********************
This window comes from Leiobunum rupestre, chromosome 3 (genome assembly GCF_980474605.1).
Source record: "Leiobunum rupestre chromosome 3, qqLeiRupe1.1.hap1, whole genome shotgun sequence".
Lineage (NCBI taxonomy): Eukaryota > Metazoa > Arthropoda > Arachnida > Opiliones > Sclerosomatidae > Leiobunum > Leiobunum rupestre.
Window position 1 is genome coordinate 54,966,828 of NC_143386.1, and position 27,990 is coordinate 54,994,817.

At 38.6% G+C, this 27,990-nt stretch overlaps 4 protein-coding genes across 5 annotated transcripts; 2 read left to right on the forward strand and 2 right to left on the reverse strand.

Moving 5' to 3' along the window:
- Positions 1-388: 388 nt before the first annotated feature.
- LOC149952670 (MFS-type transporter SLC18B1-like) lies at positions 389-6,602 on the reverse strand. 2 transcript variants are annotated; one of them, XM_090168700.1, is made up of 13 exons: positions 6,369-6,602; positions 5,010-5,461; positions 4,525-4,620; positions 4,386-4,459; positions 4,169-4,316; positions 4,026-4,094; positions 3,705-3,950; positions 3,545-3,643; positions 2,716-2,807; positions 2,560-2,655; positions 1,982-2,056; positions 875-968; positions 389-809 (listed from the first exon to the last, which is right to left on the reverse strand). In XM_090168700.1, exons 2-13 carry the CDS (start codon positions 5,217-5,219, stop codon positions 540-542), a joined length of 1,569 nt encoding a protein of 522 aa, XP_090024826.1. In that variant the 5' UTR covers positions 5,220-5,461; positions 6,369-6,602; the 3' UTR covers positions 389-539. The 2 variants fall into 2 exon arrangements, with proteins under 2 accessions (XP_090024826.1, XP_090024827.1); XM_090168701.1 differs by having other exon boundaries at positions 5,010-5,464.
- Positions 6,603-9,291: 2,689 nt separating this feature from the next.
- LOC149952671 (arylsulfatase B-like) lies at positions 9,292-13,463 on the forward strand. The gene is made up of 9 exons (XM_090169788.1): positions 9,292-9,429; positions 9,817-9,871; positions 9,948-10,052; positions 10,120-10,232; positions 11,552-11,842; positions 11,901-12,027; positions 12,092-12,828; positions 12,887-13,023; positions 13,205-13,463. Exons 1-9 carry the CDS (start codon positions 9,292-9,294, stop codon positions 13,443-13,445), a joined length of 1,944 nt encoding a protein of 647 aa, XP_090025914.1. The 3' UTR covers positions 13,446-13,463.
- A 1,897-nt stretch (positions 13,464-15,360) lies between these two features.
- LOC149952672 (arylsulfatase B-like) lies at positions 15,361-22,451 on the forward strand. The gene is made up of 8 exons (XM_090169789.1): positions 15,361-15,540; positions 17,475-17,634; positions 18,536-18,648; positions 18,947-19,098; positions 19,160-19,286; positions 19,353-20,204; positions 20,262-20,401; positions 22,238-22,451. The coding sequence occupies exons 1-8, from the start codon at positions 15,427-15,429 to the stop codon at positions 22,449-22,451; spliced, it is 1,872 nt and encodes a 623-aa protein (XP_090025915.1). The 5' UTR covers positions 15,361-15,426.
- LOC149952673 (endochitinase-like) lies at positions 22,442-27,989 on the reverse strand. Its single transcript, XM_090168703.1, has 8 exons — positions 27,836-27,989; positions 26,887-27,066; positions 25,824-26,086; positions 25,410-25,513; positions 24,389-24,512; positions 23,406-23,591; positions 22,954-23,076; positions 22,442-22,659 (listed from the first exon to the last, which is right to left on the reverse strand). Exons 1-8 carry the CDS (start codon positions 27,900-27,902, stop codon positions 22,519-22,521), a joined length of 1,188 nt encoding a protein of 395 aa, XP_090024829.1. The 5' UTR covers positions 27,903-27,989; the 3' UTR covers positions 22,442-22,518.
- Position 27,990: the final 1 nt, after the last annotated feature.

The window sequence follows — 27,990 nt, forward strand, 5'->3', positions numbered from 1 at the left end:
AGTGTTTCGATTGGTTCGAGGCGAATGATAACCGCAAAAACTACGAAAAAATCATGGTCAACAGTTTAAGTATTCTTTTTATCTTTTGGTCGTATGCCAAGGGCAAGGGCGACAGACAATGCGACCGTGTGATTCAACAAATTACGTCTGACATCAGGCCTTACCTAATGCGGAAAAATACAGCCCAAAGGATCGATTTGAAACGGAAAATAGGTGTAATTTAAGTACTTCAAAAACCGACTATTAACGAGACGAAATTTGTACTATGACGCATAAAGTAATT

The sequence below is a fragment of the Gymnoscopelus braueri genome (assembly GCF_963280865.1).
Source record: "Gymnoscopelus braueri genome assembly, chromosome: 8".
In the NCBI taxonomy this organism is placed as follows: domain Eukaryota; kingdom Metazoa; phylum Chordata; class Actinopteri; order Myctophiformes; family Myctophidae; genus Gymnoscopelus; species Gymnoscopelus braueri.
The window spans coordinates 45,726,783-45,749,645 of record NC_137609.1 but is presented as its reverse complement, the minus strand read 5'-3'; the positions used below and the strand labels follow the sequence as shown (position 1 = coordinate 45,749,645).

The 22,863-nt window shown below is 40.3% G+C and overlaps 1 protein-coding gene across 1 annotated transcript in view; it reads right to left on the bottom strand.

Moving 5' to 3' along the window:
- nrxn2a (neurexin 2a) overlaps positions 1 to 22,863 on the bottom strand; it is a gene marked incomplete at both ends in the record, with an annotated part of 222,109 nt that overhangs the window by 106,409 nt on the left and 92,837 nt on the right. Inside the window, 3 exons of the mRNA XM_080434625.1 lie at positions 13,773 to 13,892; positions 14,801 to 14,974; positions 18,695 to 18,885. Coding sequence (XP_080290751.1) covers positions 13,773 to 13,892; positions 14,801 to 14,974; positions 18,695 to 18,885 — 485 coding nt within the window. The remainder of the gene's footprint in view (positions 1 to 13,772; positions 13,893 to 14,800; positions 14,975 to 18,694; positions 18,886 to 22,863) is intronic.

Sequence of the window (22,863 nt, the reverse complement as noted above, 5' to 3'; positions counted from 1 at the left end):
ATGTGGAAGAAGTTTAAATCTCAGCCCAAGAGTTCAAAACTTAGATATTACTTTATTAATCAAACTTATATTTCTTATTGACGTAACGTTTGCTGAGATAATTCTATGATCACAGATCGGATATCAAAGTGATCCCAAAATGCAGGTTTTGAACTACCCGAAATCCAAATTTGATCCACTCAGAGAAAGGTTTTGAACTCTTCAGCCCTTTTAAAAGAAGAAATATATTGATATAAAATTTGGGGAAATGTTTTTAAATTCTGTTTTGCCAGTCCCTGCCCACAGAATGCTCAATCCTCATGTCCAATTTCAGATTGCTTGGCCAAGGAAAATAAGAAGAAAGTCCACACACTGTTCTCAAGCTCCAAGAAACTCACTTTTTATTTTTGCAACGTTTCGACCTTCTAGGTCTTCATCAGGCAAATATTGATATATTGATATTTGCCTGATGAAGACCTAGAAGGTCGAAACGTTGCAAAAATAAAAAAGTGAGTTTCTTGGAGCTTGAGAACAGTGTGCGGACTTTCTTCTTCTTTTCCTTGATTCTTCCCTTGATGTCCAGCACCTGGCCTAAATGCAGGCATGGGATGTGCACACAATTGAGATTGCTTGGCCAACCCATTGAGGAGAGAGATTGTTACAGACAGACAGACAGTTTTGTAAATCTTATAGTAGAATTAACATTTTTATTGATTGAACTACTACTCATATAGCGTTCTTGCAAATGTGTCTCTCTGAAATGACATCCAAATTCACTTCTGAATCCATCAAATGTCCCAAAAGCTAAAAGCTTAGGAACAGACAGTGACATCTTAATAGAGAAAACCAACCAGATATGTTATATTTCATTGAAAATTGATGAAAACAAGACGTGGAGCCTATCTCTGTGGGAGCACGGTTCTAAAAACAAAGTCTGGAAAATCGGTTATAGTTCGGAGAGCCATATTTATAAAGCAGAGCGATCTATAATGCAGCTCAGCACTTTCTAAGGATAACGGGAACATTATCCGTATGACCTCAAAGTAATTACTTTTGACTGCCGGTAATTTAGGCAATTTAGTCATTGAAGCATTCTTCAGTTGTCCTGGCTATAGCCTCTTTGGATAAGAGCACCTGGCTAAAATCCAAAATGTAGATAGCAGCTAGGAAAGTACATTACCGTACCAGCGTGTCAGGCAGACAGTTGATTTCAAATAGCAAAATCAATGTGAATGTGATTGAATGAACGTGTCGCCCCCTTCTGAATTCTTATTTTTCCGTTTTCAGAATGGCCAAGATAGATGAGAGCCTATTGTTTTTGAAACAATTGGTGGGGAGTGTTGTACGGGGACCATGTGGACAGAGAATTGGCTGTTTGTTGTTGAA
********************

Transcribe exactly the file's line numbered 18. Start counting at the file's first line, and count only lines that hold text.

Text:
Source record: "Gymnoscopelus braueri genome assembly, chromosome: 8".